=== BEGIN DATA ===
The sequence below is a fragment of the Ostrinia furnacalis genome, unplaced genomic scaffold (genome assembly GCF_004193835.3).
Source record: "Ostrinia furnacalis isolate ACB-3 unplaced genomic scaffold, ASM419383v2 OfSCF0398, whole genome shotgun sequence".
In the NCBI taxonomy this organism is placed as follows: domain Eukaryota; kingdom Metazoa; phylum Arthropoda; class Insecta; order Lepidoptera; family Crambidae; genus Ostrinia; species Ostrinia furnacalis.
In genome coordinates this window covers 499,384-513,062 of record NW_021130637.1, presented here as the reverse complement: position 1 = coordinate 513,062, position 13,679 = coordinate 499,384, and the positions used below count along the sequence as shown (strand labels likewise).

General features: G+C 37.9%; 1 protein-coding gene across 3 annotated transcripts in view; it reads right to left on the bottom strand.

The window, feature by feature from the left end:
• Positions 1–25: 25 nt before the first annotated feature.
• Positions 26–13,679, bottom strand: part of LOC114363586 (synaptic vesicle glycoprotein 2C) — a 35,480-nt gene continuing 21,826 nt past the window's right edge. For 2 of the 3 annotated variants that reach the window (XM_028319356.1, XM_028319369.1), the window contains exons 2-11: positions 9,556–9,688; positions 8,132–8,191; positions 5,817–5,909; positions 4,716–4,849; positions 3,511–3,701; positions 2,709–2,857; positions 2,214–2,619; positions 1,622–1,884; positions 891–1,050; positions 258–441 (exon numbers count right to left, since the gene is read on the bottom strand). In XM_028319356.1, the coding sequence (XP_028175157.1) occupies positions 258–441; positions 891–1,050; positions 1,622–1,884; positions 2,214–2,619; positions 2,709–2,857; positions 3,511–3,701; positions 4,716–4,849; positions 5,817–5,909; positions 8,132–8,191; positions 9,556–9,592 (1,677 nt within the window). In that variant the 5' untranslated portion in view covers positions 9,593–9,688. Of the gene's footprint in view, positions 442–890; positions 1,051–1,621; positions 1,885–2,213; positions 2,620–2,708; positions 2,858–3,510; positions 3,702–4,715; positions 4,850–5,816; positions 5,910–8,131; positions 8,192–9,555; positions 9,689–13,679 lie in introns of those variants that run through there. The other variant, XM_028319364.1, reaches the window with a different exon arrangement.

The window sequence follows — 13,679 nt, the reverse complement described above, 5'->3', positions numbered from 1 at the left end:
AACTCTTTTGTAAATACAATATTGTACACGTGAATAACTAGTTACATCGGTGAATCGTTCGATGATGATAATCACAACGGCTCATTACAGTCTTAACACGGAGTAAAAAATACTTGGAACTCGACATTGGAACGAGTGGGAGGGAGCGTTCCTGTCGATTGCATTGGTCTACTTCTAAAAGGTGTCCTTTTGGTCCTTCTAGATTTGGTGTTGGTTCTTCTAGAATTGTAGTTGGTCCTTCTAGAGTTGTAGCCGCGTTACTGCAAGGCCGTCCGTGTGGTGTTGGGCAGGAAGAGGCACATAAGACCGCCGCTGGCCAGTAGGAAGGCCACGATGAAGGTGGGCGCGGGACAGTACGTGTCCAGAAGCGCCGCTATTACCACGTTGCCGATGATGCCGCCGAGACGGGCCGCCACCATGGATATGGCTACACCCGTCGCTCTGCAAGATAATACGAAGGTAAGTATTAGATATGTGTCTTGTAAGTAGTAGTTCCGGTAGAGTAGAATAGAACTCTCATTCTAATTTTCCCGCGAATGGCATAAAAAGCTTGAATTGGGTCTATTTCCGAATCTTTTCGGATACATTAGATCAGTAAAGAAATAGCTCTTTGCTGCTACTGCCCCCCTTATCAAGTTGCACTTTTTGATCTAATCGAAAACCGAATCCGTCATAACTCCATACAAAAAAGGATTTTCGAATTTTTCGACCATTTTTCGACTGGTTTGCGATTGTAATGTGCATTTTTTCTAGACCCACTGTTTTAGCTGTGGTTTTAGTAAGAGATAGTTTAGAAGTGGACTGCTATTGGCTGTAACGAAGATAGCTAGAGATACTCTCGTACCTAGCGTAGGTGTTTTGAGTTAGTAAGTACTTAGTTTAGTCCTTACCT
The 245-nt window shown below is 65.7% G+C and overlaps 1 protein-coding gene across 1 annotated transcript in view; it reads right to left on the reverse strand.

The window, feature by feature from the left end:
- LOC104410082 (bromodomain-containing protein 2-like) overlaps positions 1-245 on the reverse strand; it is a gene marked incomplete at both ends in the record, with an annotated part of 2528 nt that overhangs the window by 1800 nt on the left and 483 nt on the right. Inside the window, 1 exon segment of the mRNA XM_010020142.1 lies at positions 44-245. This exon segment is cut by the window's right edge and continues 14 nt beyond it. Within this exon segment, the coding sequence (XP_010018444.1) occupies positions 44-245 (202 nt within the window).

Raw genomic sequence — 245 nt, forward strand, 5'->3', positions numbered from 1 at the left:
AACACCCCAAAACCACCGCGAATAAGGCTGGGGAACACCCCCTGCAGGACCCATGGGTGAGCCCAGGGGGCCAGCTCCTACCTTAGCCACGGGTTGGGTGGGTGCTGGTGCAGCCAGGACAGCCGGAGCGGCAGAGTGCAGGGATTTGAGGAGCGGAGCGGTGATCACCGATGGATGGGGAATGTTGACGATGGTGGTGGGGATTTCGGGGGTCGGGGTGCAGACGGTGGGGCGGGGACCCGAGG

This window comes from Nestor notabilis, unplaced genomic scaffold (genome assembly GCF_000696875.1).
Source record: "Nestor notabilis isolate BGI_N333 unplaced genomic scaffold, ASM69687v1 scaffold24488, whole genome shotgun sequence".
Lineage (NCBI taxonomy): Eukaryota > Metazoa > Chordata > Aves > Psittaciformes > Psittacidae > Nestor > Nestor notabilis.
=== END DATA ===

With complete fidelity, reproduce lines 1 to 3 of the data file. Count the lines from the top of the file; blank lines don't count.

The sequence below is a fragment of the Ostrinia furnacalis genome, unplaced genomic scaffold (genome assembly GCF_004193835.3).
Source record: "Ostrinia furnacalis isolate ACB-3 unplaced genomic scaffold, ASM419383v2 OfSCF0398, whole genome shotgun sequence".
In the NCBI taxonomy this organism is placed as follows: domain Eukaryota; kingdom Metazoa; phylum Arthropoda; class Insecta; order Lepidoptera; family Crambidae; genus Ostrinia; species Ostrinia furnacalis.